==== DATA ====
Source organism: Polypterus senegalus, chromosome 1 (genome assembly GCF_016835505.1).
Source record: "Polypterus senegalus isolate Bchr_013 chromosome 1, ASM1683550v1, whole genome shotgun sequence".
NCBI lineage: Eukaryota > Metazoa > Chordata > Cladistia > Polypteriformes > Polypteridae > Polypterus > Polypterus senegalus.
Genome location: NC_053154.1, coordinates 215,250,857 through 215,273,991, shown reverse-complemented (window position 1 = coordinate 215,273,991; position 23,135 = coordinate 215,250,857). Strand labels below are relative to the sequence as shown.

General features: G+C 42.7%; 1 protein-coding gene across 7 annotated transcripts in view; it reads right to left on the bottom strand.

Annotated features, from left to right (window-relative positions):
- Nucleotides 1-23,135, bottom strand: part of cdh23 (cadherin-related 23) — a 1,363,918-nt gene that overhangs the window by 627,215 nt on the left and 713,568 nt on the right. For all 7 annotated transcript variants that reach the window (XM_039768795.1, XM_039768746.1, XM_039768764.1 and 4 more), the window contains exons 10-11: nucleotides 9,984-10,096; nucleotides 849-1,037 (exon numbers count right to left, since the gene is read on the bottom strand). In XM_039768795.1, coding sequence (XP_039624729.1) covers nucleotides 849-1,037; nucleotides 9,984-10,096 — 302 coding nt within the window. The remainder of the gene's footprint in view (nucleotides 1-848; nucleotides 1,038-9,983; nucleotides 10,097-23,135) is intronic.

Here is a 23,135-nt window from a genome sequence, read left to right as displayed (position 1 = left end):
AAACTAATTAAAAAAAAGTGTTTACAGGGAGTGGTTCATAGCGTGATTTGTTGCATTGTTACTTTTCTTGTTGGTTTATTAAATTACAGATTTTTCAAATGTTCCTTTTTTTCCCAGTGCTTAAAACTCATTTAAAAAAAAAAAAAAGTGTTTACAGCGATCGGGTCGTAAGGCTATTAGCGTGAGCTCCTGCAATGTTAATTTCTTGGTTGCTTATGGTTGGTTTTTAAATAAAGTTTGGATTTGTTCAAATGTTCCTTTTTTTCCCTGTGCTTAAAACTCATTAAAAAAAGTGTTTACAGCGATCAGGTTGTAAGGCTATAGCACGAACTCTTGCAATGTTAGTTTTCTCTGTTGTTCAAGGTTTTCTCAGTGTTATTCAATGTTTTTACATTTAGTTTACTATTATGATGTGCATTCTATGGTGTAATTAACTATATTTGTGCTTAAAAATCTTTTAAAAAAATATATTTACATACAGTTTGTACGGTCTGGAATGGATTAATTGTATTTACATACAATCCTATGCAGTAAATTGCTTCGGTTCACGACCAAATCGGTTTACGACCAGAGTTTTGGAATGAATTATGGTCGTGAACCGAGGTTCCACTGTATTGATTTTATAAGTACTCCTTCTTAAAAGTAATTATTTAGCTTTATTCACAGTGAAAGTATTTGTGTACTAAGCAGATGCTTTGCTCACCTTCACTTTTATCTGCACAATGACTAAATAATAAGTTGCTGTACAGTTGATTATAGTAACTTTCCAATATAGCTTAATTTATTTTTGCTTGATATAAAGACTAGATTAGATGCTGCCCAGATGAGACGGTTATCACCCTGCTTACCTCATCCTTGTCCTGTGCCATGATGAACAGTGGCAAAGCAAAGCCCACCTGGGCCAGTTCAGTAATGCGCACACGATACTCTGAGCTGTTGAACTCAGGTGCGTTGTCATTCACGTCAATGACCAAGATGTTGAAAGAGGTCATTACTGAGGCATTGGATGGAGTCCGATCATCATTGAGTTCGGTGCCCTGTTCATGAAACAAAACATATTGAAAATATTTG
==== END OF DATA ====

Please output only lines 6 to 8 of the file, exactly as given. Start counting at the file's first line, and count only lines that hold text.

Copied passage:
Annotated features, from left to right (window-relative positions):
- Nucleotides 1-23,135, bottom strand: part of cdh23 (cadherin-related 23) — a 1,363,918-nt gene that overhangs the window by 627,215 nt on the left and 713,568 nt on the right. For all 7 annotated transcript variants that reach the window (XM_039768795.1, XM_039768746.1, XM_039768764.1 and 4 more), the window contains exons 10-11: nucleotides 9,984-10,096; nucleotides 849-1,037 (exon numbers count right to left, since the gene is read on the bottom strand). In XM_039768795.1, coding sequence (XP_039624729.1) covers nucleotides 849-1,037; nucleotides 9,984-10,096 — 302 coding nt within the window. The remainder of the gene's footprint in view (nucleotides 1-848; nucleotides 1,038-9,983; nucleotides 10,097-23,135) is intronic.

Here is a 23,135-nt window from a genome sequence, read left to right as displayed (position 1 = left end):